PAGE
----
ASMOF escalates fight for fair pay for Registrars after mediation fails


With a frustrating response from the Ministry of Health to our campaign for fair pay for PGY3 working as Registrars, we are taking this case to the next level. We will be meeting with lawyers next week to refine our strategy for arbitration in the Industrial Relations Commission, with a hearing to be held on November 4.

We have strong evidence for our case and are seeking a legally binding decision which will force the Ministry to recognise the hard work of doctors in training and pay them appropriately.

Currently hospitals are giving DITs the workload of a Registrar but not “appointing” them as a Registrar which allows the hospital to pay them less. This is unfair and inequitable and means that some DiTs have not been rewarded for their effort or experience.

ASMOF is campaigning for a fair pay structure which guarantees that DiTs are classified and paid at the level which corresponds to the work they perform. The argument is simple - if you do the work of a Registrar you should be paid as a Registrar.

As part of our campaign we lodged a dispute in the NSW Industrial Relations Commission (IRC) arguing that this case. We thought we had made some progress in conciliation with the Ministry when we provided them with examples of individual cases which clearly demonstrated our point.

However, they now have advised us that they do not consider any PGY 3 meet the test of being classified as a Registrar.

This is a refusal is based on an unfair and artificial technicality. To be recognised and paid as a Registrar you need:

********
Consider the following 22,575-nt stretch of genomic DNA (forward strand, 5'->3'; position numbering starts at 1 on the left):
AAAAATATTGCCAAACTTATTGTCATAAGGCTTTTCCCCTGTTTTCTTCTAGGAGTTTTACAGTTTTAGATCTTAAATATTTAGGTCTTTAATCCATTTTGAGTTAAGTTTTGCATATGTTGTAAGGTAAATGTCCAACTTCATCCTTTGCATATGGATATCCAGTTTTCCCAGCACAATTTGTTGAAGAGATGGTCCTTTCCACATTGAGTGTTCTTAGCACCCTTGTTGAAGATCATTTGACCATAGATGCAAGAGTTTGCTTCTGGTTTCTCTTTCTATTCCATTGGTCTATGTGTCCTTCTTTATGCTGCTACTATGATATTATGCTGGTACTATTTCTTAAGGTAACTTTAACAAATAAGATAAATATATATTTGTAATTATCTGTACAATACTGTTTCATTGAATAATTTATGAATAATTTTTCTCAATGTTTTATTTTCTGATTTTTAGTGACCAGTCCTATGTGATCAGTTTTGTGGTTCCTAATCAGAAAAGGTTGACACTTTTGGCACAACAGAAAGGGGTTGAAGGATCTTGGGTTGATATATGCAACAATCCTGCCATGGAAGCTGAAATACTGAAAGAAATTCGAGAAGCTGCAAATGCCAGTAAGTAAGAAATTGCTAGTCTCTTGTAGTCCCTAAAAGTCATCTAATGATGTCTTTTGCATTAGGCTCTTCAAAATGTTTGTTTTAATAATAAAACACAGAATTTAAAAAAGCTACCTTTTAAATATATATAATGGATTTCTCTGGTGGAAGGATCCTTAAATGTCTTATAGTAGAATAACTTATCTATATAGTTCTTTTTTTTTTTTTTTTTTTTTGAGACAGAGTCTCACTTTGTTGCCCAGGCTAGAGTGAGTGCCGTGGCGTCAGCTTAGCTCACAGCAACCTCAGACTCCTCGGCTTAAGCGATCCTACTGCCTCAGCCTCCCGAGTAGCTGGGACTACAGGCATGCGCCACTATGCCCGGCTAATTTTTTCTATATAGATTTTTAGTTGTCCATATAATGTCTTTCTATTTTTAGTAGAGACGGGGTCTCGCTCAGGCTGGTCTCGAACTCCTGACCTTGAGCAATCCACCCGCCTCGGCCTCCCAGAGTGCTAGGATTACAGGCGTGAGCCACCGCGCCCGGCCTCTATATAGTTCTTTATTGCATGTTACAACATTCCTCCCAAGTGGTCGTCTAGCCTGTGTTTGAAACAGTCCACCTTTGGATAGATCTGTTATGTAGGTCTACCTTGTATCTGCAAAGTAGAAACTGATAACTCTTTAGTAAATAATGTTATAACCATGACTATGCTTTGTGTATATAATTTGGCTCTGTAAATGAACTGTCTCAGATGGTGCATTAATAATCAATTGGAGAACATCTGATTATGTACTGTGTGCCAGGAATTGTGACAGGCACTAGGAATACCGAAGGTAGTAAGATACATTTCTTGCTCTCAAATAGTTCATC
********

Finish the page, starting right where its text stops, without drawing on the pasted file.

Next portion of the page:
• at least three years post graduate experience or “any lesser period acceptable to the employer”
  • to be “appointed” as a registrar by your employer
  • to occupy an established position of registrar that has been approved by the employer.

As they are not ‘appointed’, they are not classified as a Registrar.

Members are frustrated that NSW Health continues to deliberately circumvent its responsibilities to properly classify and remunerate Doctors in Training as Registrars whilst requiring them to perform the duties and responsibilities of a Registrar.

This is why we are moving to arbitration- which gives the IRC power to make recommendations the Ministry must act on.

It is also important to note that the way the Award is written is doing a disservice to doctors in training. The NSW Government policy preventing meaningful change to the Award has to go if we are to get long term and sustainable change to DITs conditions.